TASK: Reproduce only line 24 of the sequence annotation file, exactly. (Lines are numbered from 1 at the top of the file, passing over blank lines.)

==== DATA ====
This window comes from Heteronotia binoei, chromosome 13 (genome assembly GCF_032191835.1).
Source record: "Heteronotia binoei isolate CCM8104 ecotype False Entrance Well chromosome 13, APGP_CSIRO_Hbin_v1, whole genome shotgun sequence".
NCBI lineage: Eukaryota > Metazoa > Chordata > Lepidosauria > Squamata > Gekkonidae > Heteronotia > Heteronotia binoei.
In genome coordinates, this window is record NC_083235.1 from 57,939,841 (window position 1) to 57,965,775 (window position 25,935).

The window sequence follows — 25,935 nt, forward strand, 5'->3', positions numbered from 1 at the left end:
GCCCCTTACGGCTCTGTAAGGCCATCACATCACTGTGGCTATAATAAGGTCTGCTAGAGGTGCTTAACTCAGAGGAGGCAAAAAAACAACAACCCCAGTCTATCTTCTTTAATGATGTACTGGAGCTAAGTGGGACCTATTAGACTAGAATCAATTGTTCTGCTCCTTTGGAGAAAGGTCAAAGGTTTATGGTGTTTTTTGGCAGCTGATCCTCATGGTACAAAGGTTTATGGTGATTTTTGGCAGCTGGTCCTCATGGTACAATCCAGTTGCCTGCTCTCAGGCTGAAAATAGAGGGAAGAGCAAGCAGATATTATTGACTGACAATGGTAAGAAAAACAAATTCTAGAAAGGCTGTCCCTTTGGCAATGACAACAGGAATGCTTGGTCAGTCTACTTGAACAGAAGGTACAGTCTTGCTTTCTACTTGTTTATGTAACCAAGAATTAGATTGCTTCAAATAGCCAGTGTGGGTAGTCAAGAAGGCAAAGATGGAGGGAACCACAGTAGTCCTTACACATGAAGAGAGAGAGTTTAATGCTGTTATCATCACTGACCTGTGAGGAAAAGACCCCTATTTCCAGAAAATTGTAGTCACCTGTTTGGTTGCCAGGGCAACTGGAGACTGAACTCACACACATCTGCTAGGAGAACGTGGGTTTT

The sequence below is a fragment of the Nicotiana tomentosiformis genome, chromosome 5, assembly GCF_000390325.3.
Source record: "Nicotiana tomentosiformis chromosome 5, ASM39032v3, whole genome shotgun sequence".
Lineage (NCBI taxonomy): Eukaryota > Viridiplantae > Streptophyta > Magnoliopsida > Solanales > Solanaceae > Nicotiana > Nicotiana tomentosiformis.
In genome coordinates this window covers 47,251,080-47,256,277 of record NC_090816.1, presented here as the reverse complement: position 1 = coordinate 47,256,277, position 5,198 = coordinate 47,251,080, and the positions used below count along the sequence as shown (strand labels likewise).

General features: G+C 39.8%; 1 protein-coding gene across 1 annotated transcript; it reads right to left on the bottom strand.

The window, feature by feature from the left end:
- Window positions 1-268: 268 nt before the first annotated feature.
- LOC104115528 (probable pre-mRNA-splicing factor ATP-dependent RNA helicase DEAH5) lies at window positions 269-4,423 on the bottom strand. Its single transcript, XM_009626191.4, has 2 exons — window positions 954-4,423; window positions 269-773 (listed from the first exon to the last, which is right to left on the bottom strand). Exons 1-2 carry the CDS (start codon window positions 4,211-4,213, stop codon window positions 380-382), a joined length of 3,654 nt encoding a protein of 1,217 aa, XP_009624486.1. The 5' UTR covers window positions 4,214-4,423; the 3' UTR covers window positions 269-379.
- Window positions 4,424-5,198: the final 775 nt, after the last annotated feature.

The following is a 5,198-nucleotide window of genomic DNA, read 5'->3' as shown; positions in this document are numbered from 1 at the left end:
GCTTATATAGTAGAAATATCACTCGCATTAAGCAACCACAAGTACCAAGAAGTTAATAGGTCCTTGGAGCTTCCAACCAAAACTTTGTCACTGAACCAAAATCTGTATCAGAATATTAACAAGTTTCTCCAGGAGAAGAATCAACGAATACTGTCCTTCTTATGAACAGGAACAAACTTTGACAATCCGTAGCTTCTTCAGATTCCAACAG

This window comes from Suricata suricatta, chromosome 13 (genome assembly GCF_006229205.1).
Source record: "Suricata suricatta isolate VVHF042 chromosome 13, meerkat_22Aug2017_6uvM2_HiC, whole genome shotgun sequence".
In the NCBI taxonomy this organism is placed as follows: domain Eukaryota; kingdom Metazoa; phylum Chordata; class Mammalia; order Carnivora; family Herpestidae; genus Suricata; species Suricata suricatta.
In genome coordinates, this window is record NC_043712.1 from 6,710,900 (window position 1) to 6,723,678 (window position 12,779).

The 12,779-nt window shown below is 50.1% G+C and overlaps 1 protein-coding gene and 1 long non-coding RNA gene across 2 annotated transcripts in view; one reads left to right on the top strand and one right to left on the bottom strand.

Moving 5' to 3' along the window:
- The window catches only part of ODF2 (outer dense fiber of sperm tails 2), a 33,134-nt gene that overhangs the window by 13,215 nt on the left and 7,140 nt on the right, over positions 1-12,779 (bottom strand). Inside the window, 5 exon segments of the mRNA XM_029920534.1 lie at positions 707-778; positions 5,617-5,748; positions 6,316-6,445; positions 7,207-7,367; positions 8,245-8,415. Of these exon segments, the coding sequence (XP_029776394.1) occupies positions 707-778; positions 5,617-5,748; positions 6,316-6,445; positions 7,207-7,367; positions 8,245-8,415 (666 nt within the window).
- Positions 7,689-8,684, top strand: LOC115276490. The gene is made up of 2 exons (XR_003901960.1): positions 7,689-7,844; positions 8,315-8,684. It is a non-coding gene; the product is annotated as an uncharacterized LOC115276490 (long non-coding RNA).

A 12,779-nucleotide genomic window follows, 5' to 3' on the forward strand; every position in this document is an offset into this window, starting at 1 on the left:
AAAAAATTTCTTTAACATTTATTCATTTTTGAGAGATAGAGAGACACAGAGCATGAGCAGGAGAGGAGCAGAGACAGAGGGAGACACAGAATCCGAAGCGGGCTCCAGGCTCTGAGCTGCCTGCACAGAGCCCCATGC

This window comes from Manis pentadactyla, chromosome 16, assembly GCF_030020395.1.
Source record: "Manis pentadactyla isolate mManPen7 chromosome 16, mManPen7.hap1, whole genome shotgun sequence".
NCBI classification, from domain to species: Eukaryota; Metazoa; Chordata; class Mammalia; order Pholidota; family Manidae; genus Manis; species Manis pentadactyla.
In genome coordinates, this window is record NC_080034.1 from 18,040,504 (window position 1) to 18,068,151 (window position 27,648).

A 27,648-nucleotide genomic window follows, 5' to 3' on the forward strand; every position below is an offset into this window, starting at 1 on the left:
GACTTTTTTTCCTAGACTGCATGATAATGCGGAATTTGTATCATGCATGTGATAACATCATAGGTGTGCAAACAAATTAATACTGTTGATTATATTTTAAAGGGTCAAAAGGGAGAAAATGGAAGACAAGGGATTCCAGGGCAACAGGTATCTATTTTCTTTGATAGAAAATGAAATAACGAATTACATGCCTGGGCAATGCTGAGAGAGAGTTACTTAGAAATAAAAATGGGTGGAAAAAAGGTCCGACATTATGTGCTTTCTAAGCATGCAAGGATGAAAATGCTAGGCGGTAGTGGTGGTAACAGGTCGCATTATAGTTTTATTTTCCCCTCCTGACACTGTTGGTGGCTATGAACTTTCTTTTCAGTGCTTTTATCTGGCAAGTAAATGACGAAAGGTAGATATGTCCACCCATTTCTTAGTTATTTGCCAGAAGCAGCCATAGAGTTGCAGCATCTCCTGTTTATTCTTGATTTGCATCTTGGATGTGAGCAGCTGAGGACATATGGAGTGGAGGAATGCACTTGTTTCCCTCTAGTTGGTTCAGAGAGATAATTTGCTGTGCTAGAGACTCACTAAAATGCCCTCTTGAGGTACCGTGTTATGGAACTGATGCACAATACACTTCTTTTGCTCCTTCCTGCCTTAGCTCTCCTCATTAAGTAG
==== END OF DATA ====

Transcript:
- The window catches only part of ODF2 (outer dense fiber of sperm tails 2), a 33,134-nt gene that overhangs the window by 13,215 nt on the left and 7,140 nt on the right, over positions 1-12,779 (bottom strand). Inside the window, 5 exon segments of the mRNA XM_029920534.1 lie at positions 707-778; positions 5,617-5,748; positions 6,316-6,445; positions 7,207-7,367; positions 8,245-8,415. Of these exon segments, the coding sequence (XP_029776394.1) occupies positions 707-778; positions 5,617-5,748; positions 6,316-6,445; positions 7,207-7,367; positions 8,245-8,415 (666 nt within the window).